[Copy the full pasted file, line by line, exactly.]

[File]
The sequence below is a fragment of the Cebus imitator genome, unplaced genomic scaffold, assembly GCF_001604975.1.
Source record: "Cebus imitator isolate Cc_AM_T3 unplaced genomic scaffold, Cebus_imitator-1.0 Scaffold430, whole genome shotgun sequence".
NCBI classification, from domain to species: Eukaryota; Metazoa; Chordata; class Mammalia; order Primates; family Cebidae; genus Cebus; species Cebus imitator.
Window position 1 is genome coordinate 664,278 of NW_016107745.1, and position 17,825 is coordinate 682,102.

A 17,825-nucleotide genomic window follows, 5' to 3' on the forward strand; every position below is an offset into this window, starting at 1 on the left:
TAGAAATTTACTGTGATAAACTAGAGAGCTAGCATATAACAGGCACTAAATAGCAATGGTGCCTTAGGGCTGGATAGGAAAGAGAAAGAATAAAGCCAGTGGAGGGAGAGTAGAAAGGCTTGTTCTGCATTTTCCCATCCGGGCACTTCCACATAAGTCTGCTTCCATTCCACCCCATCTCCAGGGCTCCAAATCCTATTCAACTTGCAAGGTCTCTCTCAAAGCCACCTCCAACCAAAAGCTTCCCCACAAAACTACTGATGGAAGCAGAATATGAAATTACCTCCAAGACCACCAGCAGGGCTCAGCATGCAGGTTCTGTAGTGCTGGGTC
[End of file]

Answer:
The sequence below is a fragment of the Cebus imitator genome, unplaced genomic scaffold, assembly GCF_001604975.1.
Source record: "Cebus imitator isolate Cc_AM_T3 unplaced genomic scaffold, Cebus_imitator-1.0 Scaffold430, whole genome shotgun sequence".
NCBI classification, from domain to species: Eukaryota; Metazoa; Chordata; class Mammalia; order Primates; family Cebidae; genus Cebus; species Cebus imitator.
Window position 1 is genome coordinate 664,278 of NW_016107745.1, and position 17,825 is coordinate 682,102.

A 17,825-nucleotide genomic window follows, 5' to 3' on the forward strand; every position below is an offset into this window, starting at 1 on the left:
TAGAAATTTACTGTGATAAACTAGAGAGCTAGCATATAACAGGCACTAAATAGCAATGGTGCCTTAGGGCTGGATAGGAAAGAGAAAGAATAAAGCCAGTGGAGGGAGAGTAGAAAGGCTTGTTCTGCATTTTCCCATCCGGGCACTTCCACATAAGTCTGCTTCCATTCCACCCCATCTCCAGGGCTCCAAATCCTATTCAACTTGCAAGGTCTCTCTCAAAGCCACCTCCAACCAAAAGCTTCCCCACAAAACTACTGATGGAAGCAGAATATGAAATTACCTCCAAGACCACCAGCAGGGCTCAGCATGCAGGTTCTGTAGTGCTGGGTC